The court held that this test was met by a plan which would pay any arrearage by the end of the plan and continue regular payments. some later decisions now embodied in 11 U.S.C. § 1322(b)(2) allowed for modification of the contract terms in the case of a short term secured debt to be paid in full within the terms of the plan. The essence of these holdings, as in Hallenbeck, was that a secured creditor was not entitled to all rights afforded him under contract terms or state law, but rather need only have his secured position protected while the reorganization proceeded.
In re Wall, 403 F. Supp. 357 (E.D.Ark. 1975); In re Garcia, 396 F. Supp. 518 (C.D.Cal. 1974); In re Teegarden, 330 F. Supp. 1113 (E.D.Kan. 1971); In re Pizzaloto, 268 F. Supp. 353 (W.D.Ark. 1967); In re Wilder, 225 F. Supp. 67 (M.D.Ga. 1963). Contra., In re Terry, 294 F. Supp. 253 (S.D.Ga. 1968), affd. Terry v. Colonial Stores Credit Union of Atlanta, 411 F.2d 553 (5th Cir. 1969); In re Rutledge, 277 F. Supp. 933 (E.D.Ark. 1967); In re Pappas, 216 F. Supp. 819 (S.D.Ohio 1962); In re O'Dell, 198 F. Supp. 389 (D.Kan. 1961).
The legislative history of 11 U.S.C. § 1322 nowhere indicates that this approach has been altered, and we would therefore find that the protection given the secured creditor under the Bankruptcy Code is confined to that specified in the Code and identified in Hallenbeck. A debt secured by real estate where the last payment is due after the last plan payment must be brought current within a reasonable time. Furthermore, a mortgagee is to receive regular payments at the contract rate, and the assurance of continued security. In the present actions, none of the creditors has alleged that its security would be impaired by the debtors' plans, and the plans all propose to bring the mortgages current and to continue regular payments, so the court would hold that these debtors have properly invoked 11 U.S.C. § 1322(b)(5) to protect their interests in their residences.
11 U.S.C. § 362(d)(1), 1322(b)(2).
The mortgagees in these actions have pointed out that the notes in question provide for the acceleration of the debt on default, and that this has been done. They argue therefore that these debts are presently due and owing, and are no longer "claims on which the last payment is due after the date on which the final payment under the plan is due". This court would not agree that this phrase excludes from 11 U.S.C. § 1322(b)(5) debts where there has been an acceleration.
As indicated above, we believe that the debtor's power to cure is not limited by contract terms of this sort which undermine Chapter 13's fundamental rehabilitative goal. Furthermore, such a reading as is proposed by the mortgagees would virtually eliminate subsection (b)(5) from the Code. In nearly every instance in which a homeowner debtor files a petition in Chapter 13, the mortgage debt has been accelerated. To suggest that such a debtor's remedy is limited to payment of the full amount of the mortgage debt is to render the remedy in § 1322(b)(5) unavailable to all but a select number of debtors. Furthermore, such a reading would encourage mortgagees to accelerate a debt as soon as possible after any default occurs in order to improve their position should the mortgagor file Chapter 13 proceedings.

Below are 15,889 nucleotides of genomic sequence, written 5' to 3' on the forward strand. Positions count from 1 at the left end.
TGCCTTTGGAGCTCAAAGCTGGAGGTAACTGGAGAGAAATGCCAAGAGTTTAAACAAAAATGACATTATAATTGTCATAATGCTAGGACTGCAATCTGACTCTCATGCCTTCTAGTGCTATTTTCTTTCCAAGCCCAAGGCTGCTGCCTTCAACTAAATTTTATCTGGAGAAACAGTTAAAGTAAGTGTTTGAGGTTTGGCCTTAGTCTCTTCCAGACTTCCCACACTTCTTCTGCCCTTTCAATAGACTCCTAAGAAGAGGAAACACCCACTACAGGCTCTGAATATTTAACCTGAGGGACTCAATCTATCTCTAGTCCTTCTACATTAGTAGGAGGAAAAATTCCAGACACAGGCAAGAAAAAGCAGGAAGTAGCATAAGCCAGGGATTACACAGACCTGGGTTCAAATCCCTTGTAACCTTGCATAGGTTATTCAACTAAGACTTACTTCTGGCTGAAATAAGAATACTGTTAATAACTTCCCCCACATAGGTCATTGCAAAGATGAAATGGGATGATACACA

We should note that the court is aware of the existence of the express provision in 11 U.S.C. § 1124(2) voiding the effect of an acceleration clause in Chapter 11. While much of the current disagreement over the treatment of acceleration clauses in Chapter 13 would not exist if similar provision were included, we would disagree that the omission of such a provision indicates a contrary intent on the part of Congress. 11 U.S.C. § 1124 defines impairment for the purposes of acceptance of a Chapter 11 plan. There is no comparable concept of impairment in Chapter 13, because a creditor vote is not required. Therefore, no express provision paralleling § 1124 is required.
The mortgagees further argue that in these cases there is an additional element present, namely the foreclosure sale. It is reasoned that once a sale is held, the debtor's interest in the property is reduced as a matter of state law to a mere equity of redemption and the mortgage is extinguished. Therefore, it is argued that the Chapter 13 plan may only provide for the payment of the redemption amount, and may not reinstitute the original mortgage terms. The court fails to see the importance of this distinction between the acceleration of a debt and the foreclosure sale, and would hold once again that 11 U.S.C. § 1322(b)(5) is not limited by state law in this regard. Each of these actions by the creditor is but a step in a process set up by contract and state law to divest the debtor, upon default, of his interest in real property subject to a creditor's lien. The process does not fully divest the debtor of his interest until the redemption period has expired.
If the equity of redemption expires pursuant to state law prior to the filing of a Chapter 13, this court would hold that it loses all jurisdiction to provide relief to a debtor as to that property. In re Sparkman, 9 B.R. 359, 3 C.B.C.2d 856 (Bkrtcy.E.D.Pa. 1981); In re Butchman, 4 B.R. 379, 2 C.B.C.2d 174, 6 B.C.D. 403 (Bkrtcy.S.D.N.Y. 1980).
An Order will enter in accordance with this Opinion.